This kind of thinking and development of the vision for our children also influenced our choices of curricula.  Like almost everyone, Carrie tried several curricula along the way, eventually mixing and matching as she learned more and grew more comfortable in the routine.  However, in time we began to focus on the Christian worldview and application aspect of the curriculum, not only on its academic content and scope.

It dawned on me, about the third round of having three in diapers at the same time, that my closest and dearest friends had not been completely honest with us.  It is not that they outright lied, but they let us, for years, work from the belief that as our children grew older and more capable of taking care of themselves (e.g., dressing themselves, getting their own breakfast or lunch, etc.) that life would get simpler. And, in fact, it did get simpler to the extent that the older three (the “big kids”) were capable and willing to help with the next three (“the boys”) and the next two (the “little girls”).  I am not sure how many of Lindsey’s siblings she has taught to read, but I know for sure that it has been a big help to Carrie.

However, some things happened along the way, about the time the last three (the “boys-2”) came along and began getting underfoot.  First, schooling for the big kids got harder.  To resolve some of this problem, we turned to Internet classes and tutoring, support group co-ops, and college dual credit.  Second, there was this wave of children behind the big kids beckoning to be schooled like the big kids were.  Third, and most importantly, the older the big kids got and then the older the boys got, the more complicated all their lives became, thus making our lives more, rather than less, complicated.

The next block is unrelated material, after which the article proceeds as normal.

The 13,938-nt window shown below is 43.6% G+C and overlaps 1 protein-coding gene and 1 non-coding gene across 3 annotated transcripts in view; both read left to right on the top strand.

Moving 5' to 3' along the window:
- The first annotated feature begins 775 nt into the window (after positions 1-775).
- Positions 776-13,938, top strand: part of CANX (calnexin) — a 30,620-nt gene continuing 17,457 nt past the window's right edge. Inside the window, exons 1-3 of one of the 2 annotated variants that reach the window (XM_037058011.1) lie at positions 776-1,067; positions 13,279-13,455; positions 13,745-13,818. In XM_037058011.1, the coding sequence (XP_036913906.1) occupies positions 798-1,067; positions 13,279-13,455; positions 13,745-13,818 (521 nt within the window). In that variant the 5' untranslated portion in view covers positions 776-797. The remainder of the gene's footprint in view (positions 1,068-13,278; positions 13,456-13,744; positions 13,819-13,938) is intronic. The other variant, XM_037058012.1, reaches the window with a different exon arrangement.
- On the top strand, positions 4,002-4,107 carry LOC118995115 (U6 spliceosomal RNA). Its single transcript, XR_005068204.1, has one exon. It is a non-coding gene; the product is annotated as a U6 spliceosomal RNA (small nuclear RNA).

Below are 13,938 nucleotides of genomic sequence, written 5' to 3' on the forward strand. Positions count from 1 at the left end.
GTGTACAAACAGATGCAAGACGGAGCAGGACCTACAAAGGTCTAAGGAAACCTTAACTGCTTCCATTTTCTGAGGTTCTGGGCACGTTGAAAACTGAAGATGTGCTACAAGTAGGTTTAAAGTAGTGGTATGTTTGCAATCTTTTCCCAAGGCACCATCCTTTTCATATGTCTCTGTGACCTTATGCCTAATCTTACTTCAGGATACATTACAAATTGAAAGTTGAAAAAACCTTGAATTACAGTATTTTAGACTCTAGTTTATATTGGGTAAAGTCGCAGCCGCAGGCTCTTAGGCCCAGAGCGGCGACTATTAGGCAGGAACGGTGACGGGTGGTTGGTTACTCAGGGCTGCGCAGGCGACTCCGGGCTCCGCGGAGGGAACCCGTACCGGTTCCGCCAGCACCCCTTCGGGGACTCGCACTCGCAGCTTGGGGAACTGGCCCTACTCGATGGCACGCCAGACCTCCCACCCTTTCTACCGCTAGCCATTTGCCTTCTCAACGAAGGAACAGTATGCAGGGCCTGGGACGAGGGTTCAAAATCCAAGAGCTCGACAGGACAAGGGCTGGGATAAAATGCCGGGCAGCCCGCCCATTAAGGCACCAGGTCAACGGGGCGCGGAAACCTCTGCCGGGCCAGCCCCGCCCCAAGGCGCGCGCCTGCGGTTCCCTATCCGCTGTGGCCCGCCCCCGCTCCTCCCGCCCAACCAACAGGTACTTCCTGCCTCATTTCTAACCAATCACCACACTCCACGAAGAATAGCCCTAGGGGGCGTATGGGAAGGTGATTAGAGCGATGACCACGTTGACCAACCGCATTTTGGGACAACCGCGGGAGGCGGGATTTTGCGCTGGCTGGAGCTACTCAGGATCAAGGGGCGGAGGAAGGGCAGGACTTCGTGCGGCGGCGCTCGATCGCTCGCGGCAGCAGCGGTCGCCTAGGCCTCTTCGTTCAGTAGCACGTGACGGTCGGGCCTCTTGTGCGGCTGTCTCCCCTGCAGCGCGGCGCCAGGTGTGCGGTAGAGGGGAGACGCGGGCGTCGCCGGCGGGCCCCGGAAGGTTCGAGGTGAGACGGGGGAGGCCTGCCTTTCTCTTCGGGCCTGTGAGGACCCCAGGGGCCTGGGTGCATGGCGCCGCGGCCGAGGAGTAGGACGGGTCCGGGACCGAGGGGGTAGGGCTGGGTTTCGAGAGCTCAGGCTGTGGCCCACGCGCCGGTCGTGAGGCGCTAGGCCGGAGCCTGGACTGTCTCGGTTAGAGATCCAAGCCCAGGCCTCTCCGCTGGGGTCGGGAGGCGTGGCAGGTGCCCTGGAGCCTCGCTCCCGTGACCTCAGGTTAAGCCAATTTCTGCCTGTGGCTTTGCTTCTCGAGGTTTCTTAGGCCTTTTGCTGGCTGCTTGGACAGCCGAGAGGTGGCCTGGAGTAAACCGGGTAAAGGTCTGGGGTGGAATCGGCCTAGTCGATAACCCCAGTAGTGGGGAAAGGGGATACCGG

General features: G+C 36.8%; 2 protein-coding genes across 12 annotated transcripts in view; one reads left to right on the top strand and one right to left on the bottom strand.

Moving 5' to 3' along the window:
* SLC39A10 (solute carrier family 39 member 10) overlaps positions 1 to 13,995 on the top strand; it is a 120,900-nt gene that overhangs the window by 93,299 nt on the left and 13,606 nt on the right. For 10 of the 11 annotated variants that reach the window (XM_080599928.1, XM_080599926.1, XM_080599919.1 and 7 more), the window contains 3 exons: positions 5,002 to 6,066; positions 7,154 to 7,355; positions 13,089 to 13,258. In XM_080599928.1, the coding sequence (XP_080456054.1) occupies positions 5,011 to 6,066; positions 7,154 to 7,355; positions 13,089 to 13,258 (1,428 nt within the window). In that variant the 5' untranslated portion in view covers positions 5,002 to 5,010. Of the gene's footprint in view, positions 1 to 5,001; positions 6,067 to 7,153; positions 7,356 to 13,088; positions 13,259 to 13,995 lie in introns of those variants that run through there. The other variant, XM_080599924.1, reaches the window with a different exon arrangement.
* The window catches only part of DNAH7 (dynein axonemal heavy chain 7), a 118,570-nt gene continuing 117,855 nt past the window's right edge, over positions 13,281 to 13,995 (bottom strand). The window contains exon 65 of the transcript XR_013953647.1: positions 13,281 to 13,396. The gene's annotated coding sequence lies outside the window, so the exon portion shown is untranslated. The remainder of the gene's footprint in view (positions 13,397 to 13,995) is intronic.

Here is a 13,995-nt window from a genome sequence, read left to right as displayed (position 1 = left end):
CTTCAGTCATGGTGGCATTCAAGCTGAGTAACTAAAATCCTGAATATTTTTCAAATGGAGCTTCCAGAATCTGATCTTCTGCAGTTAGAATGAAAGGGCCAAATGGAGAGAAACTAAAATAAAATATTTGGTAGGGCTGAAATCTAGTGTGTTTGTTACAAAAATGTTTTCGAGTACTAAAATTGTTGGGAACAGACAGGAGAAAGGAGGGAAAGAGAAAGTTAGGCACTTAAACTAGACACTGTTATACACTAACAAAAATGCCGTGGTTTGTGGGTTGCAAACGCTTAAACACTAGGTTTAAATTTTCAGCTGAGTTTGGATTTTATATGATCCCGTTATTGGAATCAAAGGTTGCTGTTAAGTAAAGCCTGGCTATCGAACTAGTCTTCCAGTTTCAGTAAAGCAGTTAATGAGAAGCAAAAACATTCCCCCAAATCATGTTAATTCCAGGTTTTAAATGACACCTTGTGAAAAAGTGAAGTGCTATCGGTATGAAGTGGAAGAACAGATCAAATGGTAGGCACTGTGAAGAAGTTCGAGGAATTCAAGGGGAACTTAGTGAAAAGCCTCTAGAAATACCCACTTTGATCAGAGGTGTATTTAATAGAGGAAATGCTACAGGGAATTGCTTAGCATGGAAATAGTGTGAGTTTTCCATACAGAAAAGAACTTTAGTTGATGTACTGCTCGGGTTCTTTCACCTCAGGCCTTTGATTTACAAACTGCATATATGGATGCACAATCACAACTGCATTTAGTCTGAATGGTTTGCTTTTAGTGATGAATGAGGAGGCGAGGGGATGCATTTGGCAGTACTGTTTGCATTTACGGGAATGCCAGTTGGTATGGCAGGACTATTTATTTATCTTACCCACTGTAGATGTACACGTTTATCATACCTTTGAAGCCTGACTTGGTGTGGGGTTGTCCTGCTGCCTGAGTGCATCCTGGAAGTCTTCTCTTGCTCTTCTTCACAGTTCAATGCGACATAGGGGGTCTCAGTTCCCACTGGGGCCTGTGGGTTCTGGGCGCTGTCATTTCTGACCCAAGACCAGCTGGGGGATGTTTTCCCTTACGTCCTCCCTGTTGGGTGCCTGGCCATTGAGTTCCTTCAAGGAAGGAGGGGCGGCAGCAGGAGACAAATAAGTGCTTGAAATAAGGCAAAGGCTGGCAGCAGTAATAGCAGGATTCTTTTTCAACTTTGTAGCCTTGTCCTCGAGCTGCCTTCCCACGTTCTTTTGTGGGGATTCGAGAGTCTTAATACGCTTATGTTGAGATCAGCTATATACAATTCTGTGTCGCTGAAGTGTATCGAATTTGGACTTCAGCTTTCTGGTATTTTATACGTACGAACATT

It seems that the complications begin to really kick in about driver license time. (For a glimpse of the Hurd Home School Driver Education failures, see  It is truly a blessing to have more people able to shuttle kids around and run errands into town for us.  However, the added mobility does not come without a price, economically and emotionally.  Add to it the bustle out-of-town trips for the big kids, courtships, weddings, and impending grandchildren.  Carrie and I look at each other and wonder if we will ever have a quiet moment again.

However, the truth be known, we would not have it any other way.  For we believe God’s Word when it says, “Behold, children are a heritage from the Lord” (Ps. 127:3), and we accept that with blessings comes responsibility that requires faithfulness and work.  Our prayer is that you, too, would find reward and fulfillment in the calling of God in your family’s life, your children, and your children’s children.

Patrick and Carrie Hurd live in Weatherford with 9 of their 11 children where Pat earns his living as an accountant and serves as pastor of Heritage Covenant Church.  They have homeschooled all their children for the past 18 years.  Pat also serves on the board of THSC and has written articles for the THSC REVIEW, Homeschool Digest, Chalcedon Report, Salt Magazine, and Table Talk Magazine.  Pat can be reached at  Visit their website,